Jesus used the example of these men’s guilty consciences to teach the Pharisees a lesson about his divine purpose as the savior of the world. Jesus said, “I am the light of the world: he that followeth me shall not walk in darkness, but shall have the light of life” (John 8:12). The Pharisees were used to condemning others for their sins against God, but Jesus wanted them to know that it wasn’t necessary for them to judge lawbreakers. God was able to bring conviction of sin, or give someone a guilty conscience, through the love and compassion of his son Jesus Christ. The two Greek terms Jesus used, phos (light) and scotia (darkness) were meant to show the contradiction between love and hate in our actions toward others. Scotia (skot-ee’-ah) is used of secrecy and describes a condition of moral or spiritual depravity. The men that condemned the adulteress might have been guilty of adultery themselves or some other crime that could be punished by death. It may have been their own guilty consciences that caused them to lash out at this woman and expose her to public humiliation.

Jesus’ statement, “I am the light of the world” (John 8:12) was a declaration of his ability to expose the inner thoughts and feelings of people trapped in a lifestyle of sin. It says in John 8:9 that the men that wanted to stone the adulteress were convicted by their own consciences when they heard Jesus say, “He that is without sin among you.” The human conscience is a mechanism by which God is able to reveal his will to us (4893). The Greek word suneidesis (soon-i’-day-sis) means “co-perception.” Another way of saying it would be to see both sides of the story. We are usually aware of our own thoughts and feelings, but not those of others, and in particular, the thoughts and feelings of God are typically hidden from us or outside of our awareness, but our conscience enables us to see what God thinks about our behavior. After the men that were convicted by their own consciences left the scene, Jesus asked the adulteress, “Woman, where are those thine accusers? hath no man condemned thee?” (John 8:10). The woman’s response acknowledged her submission to Jesus’ authority. She said, “No man, Lord. And Jesus said unto her, Neither do I condemn thee: go, and sin no more” (John 8:11).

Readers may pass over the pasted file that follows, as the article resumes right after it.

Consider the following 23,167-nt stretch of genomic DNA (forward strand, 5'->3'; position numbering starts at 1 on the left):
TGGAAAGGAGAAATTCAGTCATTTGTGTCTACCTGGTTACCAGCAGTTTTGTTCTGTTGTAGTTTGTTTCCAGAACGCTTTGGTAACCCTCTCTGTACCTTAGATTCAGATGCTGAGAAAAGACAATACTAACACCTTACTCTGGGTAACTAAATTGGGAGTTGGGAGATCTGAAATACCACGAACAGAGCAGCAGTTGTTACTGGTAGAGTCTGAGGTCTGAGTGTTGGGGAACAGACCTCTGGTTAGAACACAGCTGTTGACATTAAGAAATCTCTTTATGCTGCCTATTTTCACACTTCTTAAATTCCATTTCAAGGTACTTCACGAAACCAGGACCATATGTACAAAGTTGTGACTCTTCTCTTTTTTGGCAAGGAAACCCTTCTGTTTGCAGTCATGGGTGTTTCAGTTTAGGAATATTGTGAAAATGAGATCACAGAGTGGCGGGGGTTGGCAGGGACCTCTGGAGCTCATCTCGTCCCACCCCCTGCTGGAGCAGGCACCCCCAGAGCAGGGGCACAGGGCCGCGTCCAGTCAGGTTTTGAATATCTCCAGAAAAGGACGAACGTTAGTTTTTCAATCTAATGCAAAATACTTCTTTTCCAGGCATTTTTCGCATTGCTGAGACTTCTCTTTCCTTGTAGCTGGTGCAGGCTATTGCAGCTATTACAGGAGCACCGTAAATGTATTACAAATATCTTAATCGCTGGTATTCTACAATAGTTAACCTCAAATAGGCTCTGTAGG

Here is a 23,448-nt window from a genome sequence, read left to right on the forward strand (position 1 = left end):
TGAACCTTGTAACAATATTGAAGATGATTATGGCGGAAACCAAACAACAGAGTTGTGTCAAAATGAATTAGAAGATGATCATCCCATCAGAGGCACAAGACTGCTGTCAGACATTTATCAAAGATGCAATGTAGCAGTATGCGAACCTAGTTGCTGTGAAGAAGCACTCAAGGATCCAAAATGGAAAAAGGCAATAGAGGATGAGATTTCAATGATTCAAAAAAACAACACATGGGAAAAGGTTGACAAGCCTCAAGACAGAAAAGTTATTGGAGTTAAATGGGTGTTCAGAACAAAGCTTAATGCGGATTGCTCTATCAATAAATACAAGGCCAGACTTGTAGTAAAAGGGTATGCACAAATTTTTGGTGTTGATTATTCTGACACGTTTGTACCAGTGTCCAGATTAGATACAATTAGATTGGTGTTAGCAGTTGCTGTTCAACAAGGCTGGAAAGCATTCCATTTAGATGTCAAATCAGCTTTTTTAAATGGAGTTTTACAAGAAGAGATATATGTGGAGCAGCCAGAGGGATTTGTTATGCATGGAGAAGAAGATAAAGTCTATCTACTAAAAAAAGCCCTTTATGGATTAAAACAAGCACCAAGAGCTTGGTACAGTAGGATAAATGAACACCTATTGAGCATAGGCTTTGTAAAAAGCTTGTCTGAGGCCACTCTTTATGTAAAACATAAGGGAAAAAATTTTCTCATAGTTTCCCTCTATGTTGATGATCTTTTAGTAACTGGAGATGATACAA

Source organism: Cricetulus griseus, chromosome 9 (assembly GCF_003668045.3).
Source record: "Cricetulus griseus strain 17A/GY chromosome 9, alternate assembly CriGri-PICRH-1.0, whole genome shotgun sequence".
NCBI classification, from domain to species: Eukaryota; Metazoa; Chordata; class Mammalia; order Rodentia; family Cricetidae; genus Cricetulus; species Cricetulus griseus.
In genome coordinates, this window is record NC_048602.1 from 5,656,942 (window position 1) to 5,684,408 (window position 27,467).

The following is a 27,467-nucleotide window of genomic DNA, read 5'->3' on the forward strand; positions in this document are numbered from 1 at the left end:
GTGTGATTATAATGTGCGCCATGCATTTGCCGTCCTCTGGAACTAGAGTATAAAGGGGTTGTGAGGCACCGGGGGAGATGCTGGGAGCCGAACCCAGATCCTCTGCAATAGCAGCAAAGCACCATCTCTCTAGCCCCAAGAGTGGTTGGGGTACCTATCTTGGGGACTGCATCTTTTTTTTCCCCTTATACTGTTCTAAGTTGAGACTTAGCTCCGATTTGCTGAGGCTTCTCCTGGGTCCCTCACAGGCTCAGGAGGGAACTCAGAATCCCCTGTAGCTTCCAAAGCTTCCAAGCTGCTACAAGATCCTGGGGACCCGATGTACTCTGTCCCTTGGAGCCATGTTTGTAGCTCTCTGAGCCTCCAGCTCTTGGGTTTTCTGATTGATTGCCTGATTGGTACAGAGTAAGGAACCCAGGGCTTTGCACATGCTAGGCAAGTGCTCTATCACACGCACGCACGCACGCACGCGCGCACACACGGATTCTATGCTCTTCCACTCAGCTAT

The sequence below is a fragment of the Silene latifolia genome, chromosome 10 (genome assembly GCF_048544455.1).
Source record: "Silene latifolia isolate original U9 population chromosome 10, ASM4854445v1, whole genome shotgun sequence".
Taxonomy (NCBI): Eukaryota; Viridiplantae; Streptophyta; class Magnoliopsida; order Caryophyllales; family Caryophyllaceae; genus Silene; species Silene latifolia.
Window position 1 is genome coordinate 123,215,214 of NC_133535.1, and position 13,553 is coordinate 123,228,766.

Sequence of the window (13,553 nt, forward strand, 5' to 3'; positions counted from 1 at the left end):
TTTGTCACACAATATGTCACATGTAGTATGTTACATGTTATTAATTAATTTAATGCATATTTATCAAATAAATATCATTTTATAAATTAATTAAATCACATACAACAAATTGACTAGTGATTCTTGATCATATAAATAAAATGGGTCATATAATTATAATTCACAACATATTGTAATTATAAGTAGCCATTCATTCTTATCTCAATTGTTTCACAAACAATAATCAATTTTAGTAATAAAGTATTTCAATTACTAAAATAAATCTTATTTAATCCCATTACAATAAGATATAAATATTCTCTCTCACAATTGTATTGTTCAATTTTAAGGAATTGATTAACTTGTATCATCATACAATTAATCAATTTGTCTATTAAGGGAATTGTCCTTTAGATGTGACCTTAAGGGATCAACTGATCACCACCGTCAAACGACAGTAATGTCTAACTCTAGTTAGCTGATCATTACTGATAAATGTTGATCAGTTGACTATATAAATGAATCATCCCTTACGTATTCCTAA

We all have a conscience

It’s easy to assume that a Godless person is also a lawless person, but that is actually not the case. Paul said in Romans 2:14-15, “For when the Gentile, which have not the law, do by nature the things contained in the law, these, having not the law, are a law unto themselves: Which shew the work of the law written in their hearts, their conscience also bearing witness, and their thoughts the mean while accusing or else excusing one another…” The conscience inside every person bears witness to God’s law. Even if they have not been told it is wrong, everyone knows killing another person in wrong.

A person that does not violate his conscience will do well in life regardless of whether or not he has a relationship with God. The purpose of having a relationship with God is not so that you will know what is right, it is so that you will do what is right. It is possible to do what is right without the help of God, but every human effort will fail at some point because we are not perfect and have a sin nature.

The Edomites, the descendants of Jacob’s twin brother Esau were most likely good, hard working people. The only problem was that they married into a bad family. “Esau took wives of the daughters of Canaan” which means he brought himself under the curse issued by Noah. Esau made a conscious decision to do what he knew was wrong. For many years, hundreds of years, his descendants prospered and established a thriving community in the land that was to be inherited by his brother Jacob.

Esau’s intention was to beat the system. He thought he could keep his brother from receiving the blessing promised to him by joining forces with the Canaanites and teaching them how to do things right. In addition to kings that reigned over the people, Esau’s sons became dukes (1 Chronicles 1:51-54), guides that were familiar with the customs of the people that could through association teach them different ways of doing things (5021). Knowledge was transferred from generation to generation so that learning became a part of the lifestyle of the Canaanites and led them to increasingly successful practices over time.